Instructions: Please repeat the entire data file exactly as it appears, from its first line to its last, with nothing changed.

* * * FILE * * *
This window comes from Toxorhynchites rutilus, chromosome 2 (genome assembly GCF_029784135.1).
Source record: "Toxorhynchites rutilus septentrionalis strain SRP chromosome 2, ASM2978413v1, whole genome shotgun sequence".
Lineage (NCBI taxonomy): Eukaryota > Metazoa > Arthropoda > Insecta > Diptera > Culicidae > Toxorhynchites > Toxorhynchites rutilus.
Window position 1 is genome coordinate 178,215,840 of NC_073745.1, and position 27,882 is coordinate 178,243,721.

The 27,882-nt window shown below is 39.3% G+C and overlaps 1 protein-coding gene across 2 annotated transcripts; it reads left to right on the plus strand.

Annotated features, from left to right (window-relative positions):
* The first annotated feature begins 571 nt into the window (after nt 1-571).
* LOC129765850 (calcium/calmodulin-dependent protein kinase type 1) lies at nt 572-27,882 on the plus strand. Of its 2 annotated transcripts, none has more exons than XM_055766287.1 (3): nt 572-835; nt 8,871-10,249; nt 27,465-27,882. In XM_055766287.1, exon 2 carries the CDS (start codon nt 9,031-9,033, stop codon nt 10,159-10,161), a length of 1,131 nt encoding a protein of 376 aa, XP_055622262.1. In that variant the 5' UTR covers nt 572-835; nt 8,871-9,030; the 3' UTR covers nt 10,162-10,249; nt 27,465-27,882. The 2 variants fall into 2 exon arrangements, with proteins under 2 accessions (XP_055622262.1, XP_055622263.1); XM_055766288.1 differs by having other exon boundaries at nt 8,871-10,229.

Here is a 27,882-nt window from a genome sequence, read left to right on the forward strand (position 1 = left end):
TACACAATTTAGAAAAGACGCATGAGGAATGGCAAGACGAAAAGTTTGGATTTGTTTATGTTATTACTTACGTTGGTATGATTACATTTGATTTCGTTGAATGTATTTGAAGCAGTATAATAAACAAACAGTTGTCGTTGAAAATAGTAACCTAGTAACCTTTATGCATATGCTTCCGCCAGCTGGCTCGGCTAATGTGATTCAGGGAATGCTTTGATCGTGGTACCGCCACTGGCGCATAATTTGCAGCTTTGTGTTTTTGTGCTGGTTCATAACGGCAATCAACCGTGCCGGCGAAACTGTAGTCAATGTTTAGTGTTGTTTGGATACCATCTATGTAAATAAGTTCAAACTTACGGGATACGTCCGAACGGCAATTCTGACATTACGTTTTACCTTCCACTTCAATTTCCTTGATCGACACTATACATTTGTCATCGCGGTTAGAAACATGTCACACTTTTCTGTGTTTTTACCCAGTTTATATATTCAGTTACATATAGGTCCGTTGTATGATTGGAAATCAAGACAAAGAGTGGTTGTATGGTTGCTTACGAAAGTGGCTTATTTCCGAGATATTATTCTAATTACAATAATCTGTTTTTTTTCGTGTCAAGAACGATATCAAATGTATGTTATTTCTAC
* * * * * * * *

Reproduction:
This window comes from Toxorhynchites rutilus, chromosome 2 (genome assembly GCF_029784135.1).
Source record: "Toxorhynchites rutilus septentrionalis strain SRP chromosome 2, ASM2978413v1, whole genome shotgun sequence".
Lineage (NCBI taxonomy): Eukaryota > Metazoa > Arthropoda > Insecta > Diptera > Culicidae > Toxorhynchites > Toxorhynchites rutilus.
Window position 1 is genome coordinate 178,215,840 of NC_073745.1, and position 27,882 is coordinate 178,243,721.

The 27,882-nt window shown below is 39.3% G+C and overlaps 1 protein-coding gene across 2 annotated transcripts; it reads left to right on the plus strand.

Annotated features, from left to right (window-relative positions):
* The first annotated feature begins 571 nt into the window (after nt 1-571).
* LOC129765850 (calcium/calmodulin-dependent protein kinase type 1) lies at nt 572-27,882 on the plus strand. Of its 2 annotated transcripts, none has more exons than XM_055766287.1 (3): nt 572-835; nt 8,871-10,249; nt 27,465-27,882. In XM_055766287.1, exon 2 carries the CDS (start codon nt 9,031-9,033, stop codon nt 10,159-10,161), a length of 1,131 nt encoding a protein of 376 aa, XP_055622262.1. In that variant the 5' UTR covers nt 572-835; nt 8,871-9,030; the 3' UTR covers nt 10,162-10,249; nt 27,465-27,882. The 2 variants fall into 2 exon arrangements, with proteins under 2 accessions (XP_055622262.1, XP_055622263.1); XM_055766288.1 differs by having other exon boundaries at nt 8,871-10,229.

Here is a 27,882-nt window from a genome sequence, read left to right on the forward strand (position 1 = left end):
TACACAATTTAGAAAAGACGCATGAGGAATGGCAAGACGAAAAGTTTGGATTTGTTTATGTTATTACTTACGTTGGTATGATTACATTTGATTTCGTTGAATGTATTTGAAGCAGTATAATAAACAAACAGTTGTCGTTGAAAATAGTAACCTAGTAACCTTTATGCATATGCTTCCGCCAGCTGGCTCGGCTAATGTGATTCAGGGAATGCTTTGATCGTGGTACCGCCACTGGCGCATAATTTGCAGCTTTGTGTTTTTGTGCTGGTTCATAACGGCAATCAACCGTGCCGGCGAAACTGTAGTCAATGTTTAGTGTTGTTTGGATACCATCTATGTAAATAAGTTCAAACTTACGGGATACGTCCGAACGGCAATTCTGACATTACGTTTTACCTTCCACTTCAATTTCCTTGATCGACACTATACATTTGTCATCGCGGTTAGAAACATGTCACACTTTTCTGTGTTTTTACCCAGTTTATATATTCAGTTACATATAGGTCCGTTGTATGATTGGAAATCAAGACAAAGAGTGGTTGTATGGTTGCTTACGAAAGTGGCTTATTTCCGAGATATTATTCTAATTACAATAATCTGTTTTTTTTCGTGTCAAGAACGATATCAAATGTATGTTATTTCTAC